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From Barnes & NobleThe Barnes & Noble Review
What you invent is yours to profit from. So says Howard B. Rockman, author of Wiley-Interscience's IIEEE Press offering Intellectual Property Law for Engineers and Scientists. But you may not profit if you don't know how to protect your intellectual property. That's where Rockman's book comes in. He is himself a patent attorney, and his very thorough presentation will show you how to reap the benefits of your creations for years to come. What's more, this outstanding book is very readable!
The author begins with an overview of intellectual property law, defining specific vehicles and which form of protection to use. Next, he discusses the use of intellectual property in business by defining the objectives and strategies to use. Then, the author explains how to read and obtain information (information page, drawings, specification, claims, and warning) from a modern U.S. patent. Next, he gives a brief history of patent protection by disclosing the types of patent coverage. Then, the author presents what constitutes patentable subject matter and utility, followed by a discussion of statutory requirements and the requirement of non-obviousness for patentability. Next, he shows you how the patenting process works and goes on to cover novelty searches, infringement searches, and database searches.
Moving on to the actual mechanics of obtaining a patent, Rickman shows you how to file an application. Then, he introduces you to patent claims and discusses the prosecution of a patent application. After covering the design of patents, he goes on to discuss the protection of computer-related inventions and the patentability of biotechnology inventions. Next, he shows you how to use business method protection and introduces you to foreign patent protection. Then, he explains the enforcement of patent rights are enforced; the ownership and transfer of patent rights; employment contract provisions relating to intellectual property and non-compete restrictions. Next, the author explains ethics and what engineers and scientists do as expert witnesses. Then, he presents a brief history of copyright law and the Digital Millennium Copyright Act of 1998. Finally, he defines the subject matter of mask work protection, trade secrets, trademarks, and cybersquatting.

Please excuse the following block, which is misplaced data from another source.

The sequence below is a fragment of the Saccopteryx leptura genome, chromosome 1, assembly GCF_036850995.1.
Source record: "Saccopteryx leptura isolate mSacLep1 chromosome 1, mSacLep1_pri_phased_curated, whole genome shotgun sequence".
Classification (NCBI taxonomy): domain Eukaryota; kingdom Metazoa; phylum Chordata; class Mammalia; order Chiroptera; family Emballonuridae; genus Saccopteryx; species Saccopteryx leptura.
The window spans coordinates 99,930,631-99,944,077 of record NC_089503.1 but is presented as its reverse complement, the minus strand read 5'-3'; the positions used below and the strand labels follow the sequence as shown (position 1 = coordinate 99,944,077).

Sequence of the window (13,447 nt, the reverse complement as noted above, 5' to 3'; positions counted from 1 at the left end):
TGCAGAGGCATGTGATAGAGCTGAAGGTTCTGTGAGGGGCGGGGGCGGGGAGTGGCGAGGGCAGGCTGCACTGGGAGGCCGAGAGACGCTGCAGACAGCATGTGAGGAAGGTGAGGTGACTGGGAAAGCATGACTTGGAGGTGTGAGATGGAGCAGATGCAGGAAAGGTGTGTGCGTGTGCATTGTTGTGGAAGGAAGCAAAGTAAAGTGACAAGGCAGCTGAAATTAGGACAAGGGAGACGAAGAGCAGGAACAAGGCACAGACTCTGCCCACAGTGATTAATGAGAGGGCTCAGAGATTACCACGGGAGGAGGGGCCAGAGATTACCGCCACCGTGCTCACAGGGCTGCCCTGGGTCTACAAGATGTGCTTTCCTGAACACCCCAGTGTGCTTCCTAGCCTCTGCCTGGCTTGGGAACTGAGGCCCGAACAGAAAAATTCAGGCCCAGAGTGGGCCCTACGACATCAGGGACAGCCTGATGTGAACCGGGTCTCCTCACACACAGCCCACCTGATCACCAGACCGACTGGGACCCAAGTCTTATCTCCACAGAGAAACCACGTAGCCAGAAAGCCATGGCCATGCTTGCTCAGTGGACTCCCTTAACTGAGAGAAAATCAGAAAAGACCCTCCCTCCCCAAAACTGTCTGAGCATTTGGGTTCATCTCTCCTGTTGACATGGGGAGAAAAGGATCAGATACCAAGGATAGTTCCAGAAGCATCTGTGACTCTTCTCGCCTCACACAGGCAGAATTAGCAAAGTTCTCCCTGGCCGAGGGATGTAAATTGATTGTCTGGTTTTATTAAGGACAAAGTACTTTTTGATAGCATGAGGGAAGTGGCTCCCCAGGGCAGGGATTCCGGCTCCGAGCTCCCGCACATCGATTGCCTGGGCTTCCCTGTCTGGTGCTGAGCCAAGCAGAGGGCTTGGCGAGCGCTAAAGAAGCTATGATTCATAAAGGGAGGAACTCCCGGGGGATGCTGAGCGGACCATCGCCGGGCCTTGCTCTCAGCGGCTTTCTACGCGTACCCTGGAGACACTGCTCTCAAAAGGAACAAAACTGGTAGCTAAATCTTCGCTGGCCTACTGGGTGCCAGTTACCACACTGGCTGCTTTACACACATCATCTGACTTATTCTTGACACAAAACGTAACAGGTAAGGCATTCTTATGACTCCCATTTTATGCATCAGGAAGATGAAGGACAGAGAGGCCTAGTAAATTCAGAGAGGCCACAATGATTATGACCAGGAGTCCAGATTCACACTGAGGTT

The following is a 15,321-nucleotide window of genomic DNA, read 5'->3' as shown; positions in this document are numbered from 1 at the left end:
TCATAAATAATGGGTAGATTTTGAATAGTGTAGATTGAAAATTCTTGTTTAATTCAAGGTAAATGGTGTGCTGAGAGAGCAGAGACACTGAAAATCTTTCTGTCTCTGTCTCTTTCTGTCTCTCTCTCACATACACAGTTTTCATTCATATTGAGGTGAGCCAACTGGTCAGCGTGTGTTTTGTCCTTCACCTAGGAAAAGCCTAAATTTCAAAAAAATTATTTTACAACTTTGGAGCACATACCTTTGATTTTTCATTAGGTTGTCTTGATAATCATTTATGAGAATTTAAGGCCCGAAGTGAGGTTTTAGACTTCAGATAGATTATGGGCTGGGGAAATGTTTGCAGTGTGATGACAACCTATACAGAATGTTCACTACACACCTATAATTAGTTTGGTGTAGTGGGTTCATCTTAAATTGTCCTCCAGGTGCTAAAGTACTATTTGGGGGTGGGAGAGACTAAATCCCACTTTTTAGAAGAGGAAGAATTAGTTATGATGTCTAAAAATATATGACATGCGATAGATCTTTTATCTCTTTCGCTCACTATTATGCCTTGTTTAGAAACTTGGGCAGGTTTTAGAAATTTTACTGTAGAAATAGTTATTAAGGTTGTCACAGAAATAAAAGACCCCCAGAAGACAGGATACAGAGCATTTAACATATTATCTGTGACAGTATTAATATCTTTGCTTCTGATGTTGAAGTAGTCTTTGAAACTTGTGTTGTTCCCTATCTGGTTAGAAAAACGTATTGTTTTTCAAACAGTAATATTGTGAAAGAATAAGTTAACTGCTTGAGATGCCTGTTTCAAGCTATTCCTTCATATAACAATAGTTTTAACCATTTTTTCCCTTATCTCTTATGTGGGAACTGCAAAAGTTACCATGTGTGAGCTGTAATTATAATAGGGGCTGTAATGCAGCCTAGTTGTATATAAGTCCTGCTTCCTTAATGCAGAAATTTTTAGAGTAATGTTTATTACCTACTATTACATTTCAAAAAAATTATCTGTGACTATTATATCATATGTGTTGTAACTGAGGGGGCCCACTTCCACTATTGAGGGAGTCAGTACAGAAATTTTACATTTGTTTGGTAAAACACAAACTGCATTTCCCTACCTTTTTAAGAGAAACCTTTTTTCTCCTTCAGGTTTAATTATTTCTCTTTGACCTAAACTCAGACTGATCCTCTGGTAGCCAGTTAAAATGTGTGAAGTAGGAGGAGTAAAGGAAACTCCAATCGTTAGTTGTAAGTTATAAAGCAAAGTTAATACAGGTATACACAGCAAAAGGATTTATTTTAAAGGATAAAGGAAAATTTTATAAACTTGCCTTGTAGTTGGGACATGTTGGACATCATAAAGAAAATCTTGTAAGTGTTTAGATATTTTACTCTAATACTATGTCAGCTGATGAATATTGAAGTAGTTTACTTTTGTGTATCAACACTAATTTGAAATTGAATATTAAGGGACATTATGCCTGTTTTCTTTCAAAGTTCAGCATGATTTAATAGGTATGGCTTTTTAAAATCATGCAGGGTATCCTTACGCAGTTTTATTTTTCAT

This excellent book is worth its weight in gold, or more, by virtue of the fact that it will make sure that you continue to profit from your hard work. Furthermore, this can be accomplished with only a few simple requirements: read this book, keep it close at hand, and use it every time you have the great fortune to have something wonderfully new to protect! John R. Vacca
John R. Vacca, the former computer security official (CSO) for NASA's space station program (Freedom), has written nearly 40 books about advanced storage, computer security, and aerospace technology.